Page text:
Wilkins, John, A discovery of a new world : or a discourse tending to prove, that 'tis probable there may be another Habitable World in the Moon ; with a discourse concerning the Probability of a Passage thither; unto which is added, a discourse concerning a New Planet, tending to prove, that 'tis probable our earth is one of the Planets

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That the Earth may be a Planet.
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          <p>
            <s xml:space="preserve">
              <pb o="136" file="0316" n="316" rhead="That the Earth may be a Planet."/>
            along by the ſame motion. </s>
            <s xml:space="preserve">And therefore,
              <lb/>
            though what he ſays concerning the heat,
              <lb/>
            which would be produced by ſuch a moti-
              <lb/>
            on, vvere true; </s>
            <s xml:space="preserve">yet it vvould not be perti-
              <lb/>
            nent, ſince our Earth and Water, and the
              <lb/>
            Air next unto them, are not by this means
              <lb/>
            ſevered from one another, and ſo do not
              <lb/>
            come vvithin the compaſs of this Argu-
              <lb/>
            ment.</s>
            <s xml:space="preserve"/>
          </p>
          <p>
            <s xml:space="preserve">If any reply, That this vvill notwith-
              <lb/>
            ſtanding hold true, concerning the upper
              <lb/>
            part of the Air, vvhere there is ſuch a ſe-
              <lb/>
            paration of one Body from another; </s>
            <s xml:space="preserve">and
              <lb/>
            ſo conſequently, an anſvverable heat. </s>
            <s xml:space="preserve">I an-
              <lb/>
            fvver;</s>
            <s xml:space="preserve"/>
          </p>
          <p>
            <s xml:space="preserve">1. </s>
            <s xml:space="preserve">’Tis not generally granted, That mo-
              <lb/>
            tion in all kind of Bodies does produce heat;
              <lb/>
            </s>
            <s xml:space="preserve">ſome reſtrain it only to ſolid Bodies; </s>
            <s xml:space="preserve">af-
              <lb/>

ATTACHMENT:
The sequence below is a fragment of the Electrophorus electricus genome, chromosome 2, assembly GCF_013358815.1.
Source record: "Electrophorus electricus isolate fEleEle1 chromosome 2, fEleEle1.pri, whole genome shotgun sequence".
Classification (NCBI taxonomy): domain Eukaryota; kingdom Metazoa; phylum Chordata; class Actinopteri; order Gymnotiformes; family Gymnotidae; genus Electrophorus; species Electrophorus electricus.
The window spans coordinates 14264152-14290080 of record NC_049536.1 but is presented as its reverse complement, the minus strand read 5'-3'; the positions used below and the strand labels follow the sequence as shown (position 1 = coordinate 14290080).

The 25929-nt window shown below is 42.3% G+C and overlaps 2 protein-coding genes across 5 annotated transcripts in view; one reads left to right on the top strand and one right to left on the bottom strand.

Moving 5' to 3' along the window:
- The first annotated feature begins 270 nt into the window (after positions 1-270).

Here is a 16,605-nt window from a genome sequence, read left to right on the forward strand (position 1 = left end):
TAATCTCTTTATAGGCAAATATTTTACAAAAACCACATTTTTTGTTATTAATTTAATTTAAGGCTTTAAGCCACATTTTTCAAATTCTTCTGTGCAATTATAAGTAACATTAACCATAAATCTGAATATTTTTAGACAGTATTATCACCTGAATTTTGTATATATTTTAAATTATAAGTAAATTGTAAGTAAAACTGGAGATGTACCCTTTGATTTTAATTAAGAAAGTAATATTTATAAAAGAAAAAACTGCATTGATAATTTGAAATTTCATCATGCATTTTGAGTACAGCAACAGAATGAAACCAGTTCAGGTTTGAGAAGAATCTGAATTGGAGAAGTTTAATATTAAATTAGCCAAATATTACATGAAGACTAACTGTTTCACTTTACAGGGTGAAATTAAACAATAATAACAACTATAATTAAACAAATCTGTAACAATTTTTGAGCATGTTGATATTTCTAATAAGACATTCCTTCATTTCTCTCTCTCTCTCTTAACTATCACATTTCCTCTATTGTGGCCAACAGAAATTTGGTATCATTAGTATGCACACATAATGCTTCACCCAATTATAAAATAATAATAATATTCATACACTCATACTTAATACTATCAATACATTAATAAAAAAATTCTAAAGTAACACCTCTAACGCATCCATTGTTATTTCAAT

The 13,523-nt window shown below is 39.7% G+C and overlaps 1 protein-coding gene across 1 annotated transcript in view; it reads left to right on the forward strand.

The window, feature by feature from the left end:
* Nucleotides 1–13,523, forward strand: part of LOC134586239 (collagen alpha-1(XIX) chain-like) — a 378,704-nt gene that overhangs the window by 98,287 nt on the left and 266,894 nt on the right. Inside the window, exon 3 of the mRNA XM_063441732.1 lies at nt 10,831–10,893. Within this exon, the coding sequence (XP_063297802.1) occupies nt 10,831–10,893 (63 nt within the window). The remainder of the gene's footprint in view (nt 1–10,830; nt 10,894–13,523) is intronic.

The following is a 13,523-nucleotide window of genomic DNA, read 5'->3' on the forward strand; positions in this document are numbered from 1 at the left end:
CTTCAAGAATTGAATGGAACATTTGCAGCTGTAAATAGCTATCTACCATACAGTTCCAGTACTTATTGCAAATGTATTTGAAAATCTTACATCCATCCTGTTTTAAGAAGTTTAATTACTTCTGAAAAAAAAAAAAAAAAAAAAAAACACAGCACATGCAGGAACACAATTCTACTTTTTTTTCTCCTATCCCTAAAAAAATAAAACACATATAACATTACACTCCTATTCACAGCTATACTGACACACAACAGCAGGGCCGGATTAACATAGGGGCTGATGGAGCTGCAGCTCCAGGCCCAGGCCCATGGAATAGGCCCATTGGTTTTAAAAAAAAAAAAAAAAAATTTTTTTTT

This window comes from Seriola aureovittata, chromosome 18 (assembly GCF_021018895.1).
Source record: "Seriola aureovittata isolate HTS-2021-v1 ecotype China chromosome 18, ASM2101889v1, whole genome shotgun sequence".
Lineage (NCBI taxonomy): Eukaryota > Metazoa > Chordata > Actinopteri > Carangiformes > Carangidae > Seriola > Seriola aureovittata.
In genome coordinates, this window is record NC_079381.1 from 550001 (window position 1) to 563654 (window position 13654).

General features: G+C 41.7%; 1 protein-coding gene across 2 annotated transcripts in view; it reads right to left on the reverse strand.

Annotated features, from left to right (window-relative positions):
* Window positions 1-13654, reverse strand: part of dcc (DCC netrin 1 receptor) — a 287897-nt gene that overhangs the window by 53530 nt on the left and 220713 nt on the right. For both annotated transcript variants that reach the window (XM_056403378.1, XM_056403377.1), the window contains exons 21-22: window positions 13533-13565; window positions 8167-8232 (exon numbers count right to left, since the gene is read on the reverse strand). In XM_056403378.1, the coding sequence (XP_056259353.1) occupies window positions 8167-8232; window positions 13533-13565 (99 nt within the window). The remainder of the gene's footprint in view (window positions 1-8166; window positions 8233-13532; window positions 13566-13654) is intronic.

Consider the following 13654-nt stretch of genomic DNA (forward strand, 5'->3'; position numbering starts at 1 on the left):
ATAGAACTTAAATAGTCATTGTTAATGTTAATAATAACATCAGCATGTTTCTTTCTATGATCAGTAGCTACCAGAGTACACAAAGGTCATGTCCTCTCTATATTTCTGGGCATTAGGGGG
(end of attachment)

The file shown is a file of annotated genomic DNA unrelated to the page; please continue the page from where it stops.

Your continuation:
firming, That in thoſe vvhich are fluid, it
              <lb/>
            is rather the cauſe of coldneſs. </s>
            <s xml:space="preserve">This is the
              <lb/>
            reaſon (ſay they) vvhy running Waters
              <lb/>
            are ever to our ſenſe the cooleſt: </s>
            <s xml:space="preserve">And vvhy
              <lb/>
            amongſt thoſe Winds vvhich proceed from
              <lb/>
            the ſame Coaſts of Heaven, about the ſame
              <lb/>
            time of the Year, the ſtrongeſt alvvays is
              <lb/>
            the coldeſt? </s>
            <s xml:space="preserve">If you object, that running
              <lb/>
            Waters are not ſo ſoon frozen as others: </s>
            <s xml:space="preserve">
              <lb/>
            They anſvver, This is not becauſe they are
              <lb/>
            thereby heated; </s>
            <s xml:space="preserve">but becauſe unto congela-
              <lb/>
            tion, it is requiſite that a Body ſhould ſettle
              <lb/>
            and reſt, as vvell as be cold.</s>
            <s xml:space="preserve"/>
          </p>
          <p>
            <s xml:space="preserve">2. </s>
            <s xml:space="preserve">If vve ſhould grant a moderate heat
              <lb/>
            in thoſe parts of the Air, vve have not any
              <lb/>
            experiment to the contrary, nor vvould it</s>
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